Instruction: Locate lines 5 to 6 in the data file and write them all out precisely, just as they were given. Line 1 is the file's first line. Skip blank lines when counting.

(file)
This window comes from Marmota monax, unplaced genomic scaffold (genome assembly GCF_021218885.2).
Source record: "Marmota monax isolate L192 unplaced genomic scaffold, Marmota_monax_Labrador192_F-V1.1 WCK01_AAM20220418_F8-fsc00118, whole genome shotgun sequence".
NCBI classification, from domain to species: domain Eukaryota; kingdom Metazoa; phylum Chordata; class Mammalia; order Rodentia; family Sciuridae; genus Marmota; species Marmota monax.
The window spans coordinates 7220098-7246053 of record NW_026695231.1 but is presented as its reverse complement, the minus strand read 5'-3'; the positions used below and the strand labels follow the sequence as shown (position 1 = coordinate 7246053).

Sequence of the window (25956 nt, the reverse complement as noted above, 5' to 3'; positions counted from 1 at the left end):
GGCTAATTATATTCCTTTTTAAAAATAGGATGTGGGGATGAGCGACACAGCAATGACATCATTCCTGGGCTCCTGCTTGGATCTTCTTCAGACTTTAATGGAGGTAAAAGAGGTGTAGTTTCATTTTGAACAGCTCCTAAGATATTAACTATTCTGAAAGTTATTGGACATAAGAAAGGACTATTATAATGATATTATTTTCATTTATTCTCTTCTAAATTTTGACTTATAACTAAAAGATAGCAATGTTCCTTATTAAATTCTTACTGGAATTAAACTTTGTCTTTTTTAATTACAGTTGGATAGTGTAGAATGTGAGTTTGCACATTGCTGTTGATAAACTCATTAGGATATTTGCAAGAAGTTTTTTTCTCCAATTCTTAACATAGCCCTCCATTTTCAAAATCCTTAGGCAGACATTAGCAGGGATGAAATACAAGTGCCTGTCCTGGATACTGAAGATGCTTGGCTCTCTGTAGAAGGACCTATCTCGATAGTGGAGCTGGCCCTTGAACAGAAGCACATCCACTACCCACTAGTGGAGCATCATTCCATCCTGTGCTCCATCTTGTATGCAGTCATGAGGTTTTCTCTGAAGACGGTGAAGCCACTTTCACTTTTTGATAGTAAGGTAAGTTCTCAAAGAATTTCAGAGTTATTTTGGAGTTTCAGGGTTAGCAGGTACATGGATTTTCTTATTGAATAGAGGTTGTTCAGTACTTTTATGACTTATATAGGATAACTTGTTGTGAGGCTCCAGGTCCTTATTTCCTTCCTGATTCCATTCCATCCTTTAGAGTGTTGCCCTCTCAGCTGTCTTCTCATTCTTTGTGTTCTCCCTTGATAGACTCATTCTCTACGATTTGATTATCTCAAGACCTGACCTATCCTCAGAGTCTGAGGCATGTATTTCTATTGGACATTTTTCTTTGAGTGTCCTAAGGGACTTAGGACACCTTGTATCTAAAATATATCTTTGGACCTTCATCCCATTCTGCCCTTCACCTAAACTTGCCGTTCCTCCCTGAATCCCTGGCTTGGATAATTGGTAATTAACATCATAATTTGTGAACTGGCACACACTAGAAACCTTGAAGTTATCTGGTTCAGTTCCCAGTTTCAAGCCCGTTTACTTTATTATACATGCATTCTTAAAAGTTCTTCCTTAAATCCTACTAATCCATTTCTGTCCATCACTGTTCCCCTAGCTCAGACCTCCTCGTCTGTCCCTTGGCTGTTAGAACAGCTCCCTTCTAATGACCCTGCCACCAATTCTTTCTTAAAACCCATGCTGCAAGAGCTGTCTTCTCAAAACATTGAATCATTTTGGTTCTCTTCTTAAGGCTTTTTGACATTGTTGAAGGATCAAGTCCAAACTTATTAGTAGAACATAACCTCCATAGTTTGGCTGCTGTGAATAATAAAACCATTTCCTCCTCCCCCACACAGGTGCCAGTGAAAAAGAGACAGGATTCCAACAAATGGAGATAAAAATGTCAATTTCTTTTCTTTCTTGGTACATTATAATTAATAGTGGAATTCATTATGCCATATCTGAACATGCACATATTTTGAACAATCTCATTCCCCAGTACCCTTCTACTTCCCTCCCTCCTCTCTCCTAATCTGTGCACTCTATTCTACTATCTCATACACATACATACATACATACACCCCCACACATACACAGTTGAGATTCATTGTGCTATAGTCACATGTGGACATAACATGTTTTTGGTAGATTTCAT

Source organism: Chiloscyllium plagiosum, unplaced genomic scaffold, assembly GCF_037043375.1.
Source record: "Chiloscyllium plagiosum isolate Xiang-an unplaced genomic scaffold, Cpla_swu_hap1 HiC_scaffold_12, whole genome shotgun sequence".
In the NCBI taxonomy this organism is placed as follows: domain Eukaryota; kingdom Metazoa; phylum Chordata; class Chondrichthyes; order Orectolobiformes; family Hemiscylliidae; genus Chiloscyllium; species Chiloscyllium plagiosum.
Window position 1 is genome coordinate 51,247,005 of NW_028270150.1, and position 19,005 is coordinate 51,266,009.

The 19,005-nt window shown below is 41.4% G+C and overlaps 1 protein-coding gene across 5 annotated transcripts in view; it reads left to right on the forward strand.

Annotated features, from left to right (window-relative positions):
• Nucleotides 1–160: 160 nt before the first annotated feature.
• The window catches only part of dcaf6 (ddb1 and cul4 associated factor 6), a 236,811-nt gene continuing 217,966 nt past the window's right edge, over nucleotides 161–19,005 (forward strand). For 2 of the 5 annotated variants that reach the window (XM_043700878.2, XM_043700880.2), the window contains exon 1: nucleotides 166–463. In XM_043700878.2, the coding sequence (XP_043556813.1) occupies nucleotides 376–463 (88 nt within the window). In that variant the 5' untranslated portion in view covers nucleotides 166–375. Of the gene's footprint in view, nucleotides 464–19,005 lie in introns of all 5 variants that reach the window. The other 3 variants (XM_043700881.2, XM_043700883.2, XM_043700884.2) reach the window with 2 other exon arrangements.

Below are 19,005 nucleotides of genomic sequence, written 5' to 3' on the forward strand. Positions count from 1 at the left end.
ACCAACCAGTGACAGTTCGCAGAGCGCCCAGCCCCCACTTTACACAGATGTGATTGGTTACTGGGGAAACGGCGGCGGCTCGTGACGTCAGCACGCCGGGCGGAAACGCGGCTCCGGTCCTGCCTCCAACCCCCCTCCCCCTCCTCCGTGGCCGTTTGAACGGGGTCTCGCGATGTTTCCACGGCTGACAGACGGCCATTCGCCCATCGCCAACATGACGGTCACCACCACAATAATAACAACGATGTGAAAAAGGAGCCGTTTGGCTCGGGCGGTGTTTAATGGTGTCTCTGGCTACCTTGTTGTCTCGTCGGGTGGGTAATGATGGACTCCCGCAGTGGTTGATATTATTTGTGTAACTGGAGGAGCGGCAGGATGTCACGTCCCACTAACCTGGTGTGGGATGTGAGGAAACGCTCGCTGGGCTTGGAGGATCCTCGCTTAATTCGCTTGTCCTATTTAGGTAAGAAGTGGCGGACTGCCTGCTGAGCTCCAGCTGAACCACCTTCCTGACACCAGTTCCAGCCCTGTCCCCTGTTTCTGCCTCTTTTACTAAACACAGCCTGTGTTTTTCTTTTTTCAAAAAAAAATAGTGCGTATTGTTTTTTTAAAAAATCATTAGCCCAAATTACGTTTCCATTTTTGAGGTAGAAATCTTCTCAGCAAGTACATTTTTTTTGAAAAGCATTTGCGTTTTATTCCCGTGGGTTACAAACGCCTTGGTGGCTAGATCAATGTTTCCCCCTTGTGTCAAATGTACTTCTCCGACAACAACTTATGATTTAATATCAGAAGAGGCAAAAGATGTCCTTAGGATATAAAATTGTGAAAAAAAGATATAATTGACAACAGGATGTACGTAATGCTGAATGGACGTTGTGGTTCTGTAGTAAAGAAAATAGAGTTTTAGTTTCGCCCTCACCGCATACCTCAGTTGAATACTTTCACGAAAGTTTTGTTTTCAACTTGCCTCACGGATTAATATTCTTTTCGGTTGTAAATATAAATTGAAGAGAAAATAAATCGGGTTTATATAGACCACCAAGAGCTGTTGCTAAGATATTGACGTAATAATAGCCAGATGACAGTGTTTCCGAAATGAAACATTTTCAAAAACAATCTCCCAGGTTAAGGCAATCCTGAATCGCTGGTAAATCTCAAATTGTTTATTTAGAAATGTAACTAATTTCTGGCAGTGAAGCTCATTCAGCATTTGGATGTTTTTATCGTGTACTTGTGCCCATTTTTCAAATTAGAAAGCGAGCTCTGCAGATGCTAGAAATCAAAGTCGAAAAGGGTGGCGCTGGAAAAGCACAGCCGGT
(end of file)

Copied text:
Sequence of the window (25956 nt, the reverse complement as noted above, 5' to 3'; positions counted from 1 at the left end):
GGCTAATTATATTCCTTTTTAAAAATAGGATGTGGGGATGAGCGACACAGCAATGACATCATTCCTGGGCTCCTGCTTGGATCTTCTTCAGACTTTAATGGAGGTAAAAGAGGTGTAGTTTCATTTTGAACAGCTCCTAAGATATTAACTATTCTGAAAGTTATTGGACATAAGAAAGGACTATTATAATGATATTATTTTCATTTATTCTCTTCTAAATTTTGACTTATAACTAAAAGATAGCAATGTTCCTTATTAAATTCTTACTGGAATTAAACTTTGTCTTTTTTAATTACAGTTGGATAGTGTAGAATGTGAGTTTGCACATTGCTGTTGATAAACTCATTAGGATATTTGCAAGAAGTTTTTTTCTCCAATTCTTAACATAGCCCTCCATTTTCAAAATCCTTAGGCAGACATTAGCAGGGATGAAATACAAGTGCCTGTCCTGGATACTGAAGATGCTTGGCTCTCTGTAGAAGGACCTATCTCGATAGTGGAGCTGGCCCTTGAACAGAAGCACATCCACTACCCACTAGTGGAGCATCATTCCATCCTGTGCTCCATCTTGTATGCAGTCATGAGGTTTTCTCTGAAGACGGTGAAGCCACTTTCACTTTTTGATAGTAAGGTAAGTTCTCAAAGAATTTCAGAGTTATTTTGGAGTTTCAGGGTTAGCAGGTACATGGATTTTCTTATTGAATAGAGGTTGTTCAGTACTTTTATGACTTATATAGGATAACTTGTTGTGAGGCTCCAGGTCCTTATTTCCTTCCTGATTCCATTCCATCCTTTAGAGTGTTGCCCTCTCAGCTGTCTTCTCATTCTTTGTGTTCTCCCTTGATAGACTCATTCTCTACGATTTGATTATCTCAAGACCTGACCTATCCTCAGAGTCTGAGGCATGTATTTCTATTGGACATTTTTCTTTGAGTGTCCTAAGGGACTTAGGACACCTTGTATCTAAAATATATCTTTGGACCTTCATCCCATTCTGCCCTTCACCTAAACTTGCCGTTCCTCCCTGAATCCCTGGCTTGGATAATTGGTAATTAACATCATAATTTGTGAACTGGCACACACTAGAAACCTTGAAGTTATCTGGTTCAGTTCCCAGTTTCAAGCCCGTTTACTTTATTATACATGCATTCTTAAAAGTTCTTCCTTAAATCCTACTAATCCATTTCTGTCCATCACTGTTCCCCTAGCTCAGACCTCCTCGTCTGTCCCTTGGCTGTTAGAACAGCTCCCTTCTAATGACCCTGCCACCAATTCTTTCTTAAAACCCATGCTGCAAGAGCTGTCTTCTCAAAACATTGAATCATTTTGGTTCTCTTCTTAAGGCTTTTTGACATTGTTGAAGGATCAAGTCCAAACTTATTAGTAGAACATAACCTCCATAGTTTGGCTGCTGTGAATAATAAAACCATTTCCTCCTCCCCCACACAGGTGCCAGTGAAAAAGAGACAGGATTCCAACAAATGGAGATAAAAATGTCAATTTCTTTTCTTTCTTGGTACATTATAATTAATAGTGGAATTCATTATGCCATATCTGAACATGCACATATTTTGAACAATCTCATTCCCCAGTACCCTTCTACTTCCCTCCCTCCTCTCTCCTAATCTGTGCACTCTATTCTACTATCTCATACACATACATACATACATACACCCCCACACATACACAGTTGAGATTCATTGTGCTATAGTCACATGTGGACATAACATGTTTTTGGTAGATTTCAT